PropertyDescription
HTTP-onlyThe cookie cannot be read by JavaScript code
SecureThe cookie requires an SSL connection
SameSite=strictThe cookie can only be sent from the web origin, and not from malicious domains
Path=/Cookies are available to all APIs within the host domain

The OAuth Agent always encrypts tokens into cookies, so that, for example, a user cannot extract the underlying tokens using browser tools. This forces the SPA to always use its backend for frontend as the entry point for API requests, which enforces any web-specific security checks.

Cookie Limits

The OAuth Agent should ensure that cookies do not exceed maximum sizes that result in technical errors when the SPA sends them. Cookies must not exceed browser limits (of 4KB per cookie) or the default maximum HTTP header size (often 4KB) allowed by the API gateway. The largest access tokens are usually RS256 JWTs, in which case the total cookie size can be reduced to around 3KB, with average-sized token payloads.

SPA Cookie Size

You can reduce cookie size further by using opaque access and refresh tokens, or by using a more efficient JWT algorithm, such as ES256 or EdDSA.

Stateless Solution

By storing underlying tokens in cookies, the OAuth Agent acts as a stateless API, that receives all state in the cookies of incoming requests. You do not need to manage any backend storage. You can also cluster instances of the OAuth Agent and any instance can process any OAuth request.

Login User Experience

The OAuth Agent never abruptly redirects the SPA, and instead returns OpenID Connect URLs to the SPA, so that the location and page state can be saved before a redirect and then restored after. In addition there are no dropped cookie problems during navigation, since cookies are not needed during web navigation requests. All of this leads to the type of behavior you would expect from an SPA, where the frontend code is in control of the UX.

OAuth Proxy

Once user authentication has completed, the SPA makes API requests to access data. These requests are usually cross-origin, since web static content hosting is best managed independently to API hosting. For secure and reliable end-to-end SPA to API requests, you must take into account these cookie based concerns:

This work just involves general security plumbing, which is best kept out of your API code. Instead, since APIs are already hosted behind an API gateway as a security best practice, the gateway is the simplest place to deal with them. This is done using plugins, which perform well, since they do not require the gateway to make any additional remote calls. These plugins deliver a JWT access token to your microservices.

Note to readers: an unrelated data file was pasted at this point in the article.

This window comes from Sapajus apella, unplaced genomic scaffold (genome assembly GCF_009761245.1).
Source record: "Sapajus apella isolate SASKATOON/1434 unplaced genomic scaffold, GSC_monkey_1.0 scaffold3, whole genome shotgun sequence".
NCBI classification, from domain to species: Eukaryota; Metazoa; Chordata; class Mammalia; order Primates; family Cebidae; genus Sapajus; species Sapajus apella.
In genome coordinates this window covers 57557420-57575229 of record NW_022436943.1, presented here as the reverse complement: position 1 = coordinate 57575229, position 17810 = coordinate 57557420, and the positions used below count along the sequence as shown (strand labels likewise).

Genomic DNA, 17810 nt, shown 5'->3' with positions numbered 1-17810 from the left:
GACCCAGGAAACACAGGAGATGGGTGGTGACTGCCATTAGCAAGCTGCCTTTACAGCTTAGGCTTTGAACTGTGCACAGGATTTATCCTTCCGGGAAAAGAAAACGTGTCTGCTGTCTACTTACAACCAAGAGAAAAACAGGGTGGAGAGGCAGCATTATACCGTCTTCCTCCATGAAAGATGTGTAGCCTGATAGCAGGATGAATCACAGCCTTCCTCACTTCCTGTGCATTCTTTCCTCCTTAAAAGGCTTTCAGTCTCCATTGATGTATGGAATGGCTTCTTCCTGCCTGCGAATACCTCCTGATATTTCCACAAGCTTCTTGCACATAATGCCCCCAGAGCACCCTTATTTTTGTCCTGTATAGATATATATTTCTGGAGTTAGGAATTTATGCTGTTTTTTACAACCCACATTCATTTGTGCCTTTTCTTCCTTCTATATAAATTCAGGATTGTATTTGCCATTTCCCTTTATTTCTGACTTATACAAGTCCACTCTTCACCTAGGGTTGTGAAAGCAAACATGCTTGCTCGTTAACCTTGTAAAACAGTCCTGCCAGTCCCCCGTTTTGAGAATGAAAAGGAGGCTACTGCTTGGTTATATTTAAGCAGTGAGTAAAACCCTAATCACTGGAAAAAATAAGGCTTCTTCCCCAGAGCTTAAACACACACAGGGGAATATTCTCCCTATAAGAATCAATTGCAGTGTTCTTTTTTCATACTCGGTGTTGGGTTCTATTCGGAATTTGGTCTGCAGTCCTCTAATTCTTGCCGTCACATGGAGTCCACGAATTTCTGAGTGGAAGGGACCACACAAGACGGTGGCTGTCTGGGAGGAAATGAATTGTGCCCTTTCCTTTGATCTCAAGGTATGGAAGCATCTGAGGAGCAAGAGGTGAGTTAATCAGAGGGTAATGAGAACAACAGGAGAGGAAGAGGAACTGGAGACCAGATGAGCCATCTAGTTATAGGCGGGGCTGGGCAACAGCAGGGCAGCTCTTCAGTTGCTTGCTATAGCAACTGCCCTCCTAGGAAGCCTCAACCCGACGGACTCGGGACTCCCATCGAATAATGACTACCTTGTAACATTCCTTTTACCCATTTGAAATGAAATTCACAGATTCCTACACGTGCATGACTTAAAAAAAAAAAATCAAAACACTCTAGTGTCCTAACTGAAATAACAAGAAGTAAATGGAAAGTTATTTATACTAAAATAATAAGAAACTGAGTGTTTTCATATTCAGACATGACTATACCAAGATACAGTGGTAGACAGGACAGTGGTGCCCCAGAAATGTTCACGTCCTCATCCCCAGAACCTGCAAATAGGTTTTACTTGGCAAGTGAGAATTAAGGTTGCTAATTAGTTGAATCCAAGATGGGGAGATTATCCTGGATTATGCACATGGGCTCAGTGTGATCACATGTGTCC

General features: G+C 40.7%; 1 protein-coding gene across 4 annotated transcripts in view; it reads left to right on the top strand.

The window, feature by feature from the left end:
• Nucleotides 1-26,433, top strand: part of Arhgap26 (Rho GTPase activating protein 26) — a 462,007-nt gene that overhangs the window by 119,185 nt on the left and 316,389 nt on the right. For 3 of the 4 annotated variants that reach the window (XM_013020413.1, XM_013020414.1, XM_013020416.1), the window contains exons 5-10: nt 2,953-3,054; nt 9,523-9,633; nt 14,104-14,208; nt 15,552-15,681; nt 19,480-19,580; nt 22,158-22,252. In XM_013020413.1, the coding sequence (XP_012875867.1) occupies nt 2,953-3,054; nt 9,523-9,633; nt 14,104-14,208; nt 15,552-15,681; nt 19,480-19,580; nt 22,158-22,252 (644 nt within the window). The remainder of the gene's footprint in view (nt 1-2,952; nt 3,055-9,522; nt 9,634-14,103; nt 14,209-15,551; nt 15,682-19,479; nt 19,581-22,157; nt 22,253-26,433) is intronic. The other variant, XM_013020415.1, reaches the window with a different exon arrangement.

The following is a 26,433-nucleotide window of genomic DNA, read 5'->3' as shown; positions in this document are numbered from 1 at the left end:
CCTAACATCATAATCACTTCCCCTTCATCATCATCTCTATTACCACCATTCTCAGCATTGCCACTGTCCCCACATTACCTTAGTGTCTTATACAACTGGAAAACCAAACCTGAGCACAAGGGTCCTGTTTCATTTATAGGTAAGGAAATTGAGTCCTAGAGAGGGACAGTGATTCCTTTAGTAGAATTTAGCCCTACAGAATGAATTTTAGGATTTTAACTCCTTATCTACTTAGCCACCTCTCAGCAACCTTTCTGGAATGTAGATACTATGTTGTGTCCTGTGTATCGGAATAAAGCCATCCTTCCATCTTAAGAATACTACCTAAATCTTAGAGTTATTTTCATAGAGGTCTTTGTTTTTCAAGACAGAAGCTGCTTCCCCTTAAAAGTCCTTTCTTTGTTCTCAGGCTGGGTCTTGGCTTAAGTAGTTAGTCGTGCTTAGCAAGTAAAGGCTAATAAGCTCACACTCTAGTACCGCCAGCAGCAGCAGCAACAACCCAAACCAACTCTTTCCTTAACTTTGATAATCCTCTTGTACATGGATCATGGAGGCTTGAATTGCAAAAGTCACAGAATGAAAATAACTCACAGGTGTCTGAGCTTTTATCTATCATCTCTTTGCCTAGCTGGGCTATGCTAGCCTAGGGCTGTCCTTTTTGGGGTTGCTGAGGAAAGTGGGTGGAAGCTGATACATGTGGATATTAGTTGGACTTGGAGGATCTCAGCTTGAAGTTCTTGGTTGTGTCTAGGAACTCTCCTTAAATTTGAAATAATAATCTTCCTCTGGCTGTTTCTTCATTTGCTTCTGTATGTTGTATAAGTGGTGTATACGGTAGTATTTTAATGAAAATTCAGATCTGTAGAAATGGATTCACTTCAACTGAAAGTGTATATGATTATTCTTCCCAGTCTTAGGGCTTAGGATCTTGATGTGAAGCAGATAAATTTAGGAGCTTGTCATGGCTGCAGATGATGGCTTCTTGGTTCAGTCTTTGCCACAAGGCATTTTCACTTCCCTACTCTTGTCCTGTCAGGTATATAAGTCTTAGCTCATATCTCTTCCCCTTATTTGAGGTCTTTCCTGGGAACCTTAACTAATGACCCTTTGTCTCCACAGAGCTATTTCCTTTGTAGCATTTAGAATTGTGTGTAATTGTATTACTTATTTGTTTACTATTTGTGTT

An example end-to-end API flow is illustrated below, where an OAuth Proxy plugin decrypts a cookie and updates the HTTP authorization header with the access token. If opaque access tokens are used, a Phantom Token Plugin can also run, to read the opaque access token from the authorization header, introspect it and then update the authorization header with a JWT.

Illustration of an end-to-end API Flow

Web Architecture Styles

In the token handler pattern, your web host is always lightweight and never needs to deal with the intricacies of cookie security. There are a few different web architecture styles you should be aware of.

Unsecured Apps

Data in unsecured apps like blogs or news sites can be pre-rendered to static content before it is deployed. Technology stacks such as NEXT.js enable this, and you can take full advantage of the technology to deliver a high-performance site with good Search Engine Optimization (SEO).

Yet an OAuth secured web application has different characteristics. The data to display is managed by APIs, requires secure access, varies by user and is not reachable by search engines. You therefore need a different architecture design.

Secured SPAs

In a pure SPA, the web host only delivers static content. The web host never needs to receive secure cookies, since these are only used on the API side of the architecture. Typically, you design a simple first page with a fast time to first render. Subsequent user navigations result in API requests and fast updates that avoid reloading the entire page.

Various techniques can be used to optimize performance. You can use HTTP cache headers to serve already downloaded static resources from the browser cache. You can use compression and bundle splitting to limit the size of downloads, and a content delivery network to reduce their latency. You can also use libraries that pre-fetch and cache API requests.